Relatedly, Boris recovers how American labor feminists were themselves thinking globally, whether they were visionary in their expansive perspectives or plagued by “civilizationist” (21) blind spots. Miller served as the Director of the U.S. Women’s Bureau from 1944 to 1953 and advised the ILO on women’s workplace issues. Her collaborator, economist Mildred Fairchild, headed the ILO’s Women’s and Young Workers Division in those years. The pair developed a set of programs on women’s rights for the ILO that included regulating and abolishing industrial home work, drawing domestic workers into labor standards coverage, strengthening maternity leave provisions, and more. In the early 1960s, U.S. Women’s Bureau director Esther Peterson urged the ILO to adopt an expansive program on women’s employment to benefit women in all kinds of economies. But she revealed a Western belief in development’s virtues and inevitability, claiming that industrialized nations could share lessons from their history so that “women, as a country develops, will not be used as a source of cheap labour.” (89) Boris’ transnational perspective recovers the complexity and fullness of labor feminists’ approaches where as a solely US-based study would truncate them.
As is evident from even the best-intentioned American labor feminists, global solutions for laboring women are harder to create than domestic ones, not least because such campaigns must bridge vast social and geographical distances. For most of its history, the ILO and its approach were remarkably narrow. Participation was limited to those with the means to travel to conventions, the time to devote to the cause, the right stature within their countries, and the language skills to take part. As a result, Western women often “supported a universality that matched their lives, speaking for all women and pushing for general rights by defending the most oppressed.” The ILO itself “judged success by whether forced or bonded labor had evolved” to resemble “the achievements of the Western male worker.” (21) The form of equality some Western feminists advocated fell far short of what could help the women they meant to champion. As Boris asks, “Could equal treatment of men and women within a nation be enough in a world where some places remained dependencies of colonial powers that benefited from the fruits of empire?” (85) Certainly not.
But Making the Woman Worker reveals that global responses to the problems of exploitation and inequality are possible and necessary, as workers, capital and information flow across national borders with increasing ease. An organization like the ILO has a key role to play, its flawed history notwithstanding, and it has attempted to meet the challenge. For example, as the ILO began to sharpen its focus on migrant labor and the informal sector in the 1990s, domestic workers and their concerns moved to the center. Workers and employers “had different laundry lists,” (211) but the ILO helped generate an “inquiry into worldwide conditions for domestic work” (214) that placed workers and their representatives in dialogue with trade unionists and policymakers. And while few nations have ratified the ILO’s Home Work Convention, now twenty years old, its passage reveals “the kind of transnational networking and coordinated strategy necessary for success.” (188) Such victories within the ILO offer a foundation for activists and policymakers as they keep pushing.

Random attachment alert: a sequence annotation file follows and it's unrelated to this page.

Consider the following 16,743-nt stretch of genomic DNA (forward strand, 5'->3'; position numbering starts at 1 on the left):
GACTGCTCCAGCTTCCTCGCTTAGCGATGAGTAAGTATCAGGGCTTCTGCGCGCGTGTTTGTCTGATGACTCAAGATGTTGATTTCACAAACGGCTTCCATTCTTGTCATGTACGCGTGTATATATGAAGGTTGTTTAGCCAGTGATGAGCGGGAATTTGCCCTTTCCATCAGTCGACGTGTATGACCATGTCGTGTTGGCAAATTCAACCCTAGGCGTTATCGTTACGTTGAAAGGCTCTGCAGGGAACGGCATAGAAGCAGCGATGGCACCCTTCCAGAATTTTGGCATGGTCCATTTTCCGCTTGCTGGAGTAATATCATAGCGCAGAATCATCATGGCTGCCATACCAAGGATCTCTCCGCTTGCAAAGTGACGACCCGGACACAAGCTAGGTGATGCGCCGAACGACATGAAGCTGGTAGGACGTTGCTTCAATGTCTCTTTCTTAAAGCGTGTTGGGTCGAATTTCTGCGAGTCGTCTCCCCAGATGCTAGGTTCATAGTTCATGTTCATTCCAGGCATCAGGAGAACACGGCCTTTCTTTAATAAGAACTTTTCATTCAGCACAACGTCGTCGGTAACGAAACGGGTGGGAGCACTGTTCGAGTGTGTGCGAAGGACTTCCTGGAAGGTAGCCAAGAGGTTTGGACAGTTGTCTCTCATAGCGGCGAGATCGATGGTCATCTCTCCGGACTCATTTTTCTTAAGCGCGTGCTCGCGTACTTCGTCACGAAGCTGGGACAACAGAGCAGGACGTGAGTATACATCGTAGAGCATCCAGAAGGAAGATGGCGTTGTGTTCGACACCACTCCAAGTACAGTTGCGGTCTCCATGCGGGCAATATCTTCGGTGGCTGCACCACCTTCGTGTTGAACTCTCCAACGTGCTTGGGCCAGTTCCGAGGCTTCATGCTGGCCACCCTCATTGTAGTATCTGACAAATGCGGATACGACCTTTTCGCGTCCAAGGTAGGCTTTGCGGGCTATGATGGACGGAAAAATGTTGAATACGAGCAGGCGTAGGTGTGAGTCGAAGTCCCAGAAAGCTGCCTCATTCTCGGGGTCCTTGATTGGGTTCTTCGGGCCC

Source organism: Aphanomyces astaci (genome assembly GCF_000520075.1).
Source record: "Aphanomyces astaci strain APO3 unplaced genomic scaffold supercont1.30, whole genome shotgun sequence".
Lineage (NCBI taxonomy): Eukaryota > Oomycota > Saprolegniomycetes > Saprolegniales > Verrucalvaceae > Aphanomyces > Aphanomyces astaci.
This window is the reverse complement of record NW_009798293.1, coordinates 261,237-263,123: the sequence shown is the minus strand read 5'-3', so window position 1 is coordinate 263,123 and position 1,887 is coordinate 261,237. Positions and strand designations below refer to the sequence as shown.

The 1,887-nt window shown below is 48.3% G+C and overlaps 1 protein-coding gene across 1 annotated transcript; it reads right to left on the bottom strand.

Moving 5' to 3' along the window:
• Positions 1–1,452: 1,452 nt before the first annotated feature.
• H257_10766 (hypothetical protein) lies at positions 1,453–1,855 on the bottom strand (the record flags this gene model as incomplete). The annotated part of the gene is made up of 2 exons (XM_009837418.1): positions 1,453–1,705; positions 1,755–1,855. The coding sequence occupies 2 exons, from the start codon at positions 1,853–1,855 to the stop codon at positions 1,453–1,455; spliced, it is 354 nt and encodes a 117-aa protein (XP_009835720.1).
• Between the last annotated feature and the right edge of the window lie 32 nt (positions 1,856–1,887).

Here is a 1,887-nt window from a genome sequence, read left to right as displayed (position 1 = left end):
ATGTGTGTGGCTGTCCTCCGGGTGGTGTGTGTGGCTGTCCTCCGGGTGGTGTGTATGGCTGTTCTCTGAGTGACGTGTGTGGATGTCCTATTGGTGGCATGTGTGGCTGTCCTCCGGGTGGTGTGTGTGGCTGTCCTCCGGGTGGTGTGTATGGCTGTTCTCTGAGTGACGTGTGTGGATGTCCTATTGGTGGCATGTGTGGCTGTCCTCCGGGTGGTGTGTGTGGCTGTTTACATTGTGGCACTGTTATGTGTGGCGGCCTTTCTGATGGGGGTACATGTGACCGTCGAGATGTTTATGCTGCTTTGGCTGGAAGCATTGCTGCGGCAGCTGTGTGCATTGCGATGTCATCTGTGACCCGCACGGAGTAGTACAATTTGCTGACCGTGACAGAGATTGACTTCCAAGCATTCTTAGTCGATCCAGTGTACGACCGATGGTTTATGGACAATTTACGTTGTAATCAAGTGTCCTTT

By decentering the United States, Making the Woman Worker shifts the timeline of U.S. labor history and ends on a relatively optimistic note. The book’s most basic arc is familiar. In the 1970s, Fordism buckled under the weight of neoliberalism, weakening traditional labor unions and the male breadwinner norm. Precarity spread across the labor force, ruining more meaningful attempts to create social rights and raise workplace standards in the face of “unmitigated corporate power.” (241) But Boris recasts the past 25 years, to which she dedicates the last third of the book, not as a downward spiral, but as an era when the ILO expanded its conceptions of work and built power in promising new ways.
In particular, the 1996 Home Work Convention reshaped the ILO into an advocate for workers it had previously excluded. It made the woman who “took in garments to sew, crackers to pack, electronics to assemble, or papers to type” (157) into a worker deserving of rights and protections. Finally, the organization of work, not its site, was what mattered. Care work, whether remunerative or not, also attracted more of the ILO’s attention and respect. Yes, “[r]eproductive labor won recognition as work at a time when standardized employment had become badly frayed,” (198) but “the commodification of care is already upon us, and the issue is whether care workers will reap the rewards of their labor.” (242) The ILO’s new focus benefitted the organization itself, refreshing its relevance in challenging times.
Making the Woman Worker offers wisdom for activists and scholars alike. From the beginning the ILO was supposed to represent all workers regardless of sex, but few women were in the jobs it sought to protect or regulate. Today, even fewer workers can claim good jobs, but women are on the ILO’s agenda like never before. The ILO itself has been limited from its inception. Its processes take a long time, and even participating nations can treat its conventions like recommendations. But advocates should not throw out the baby with the bathwater, and Boris explains how the ILO can continue to adapt to the challenges of the 21st century.
The book also serves up insights for scholars, revealing the benefits of a wider perspective. The borders of the nation are porous and flexible, especially where work is concerned. The United States has always been embedded in global networks, markets and communities. American gender norms have never developed in a domestic vacuum. Historians must continue to account for these facts, and Boris shows us how.
Check back tomorrow for Naomi R. Williams’s contribution, “From Othering to Inclusion.”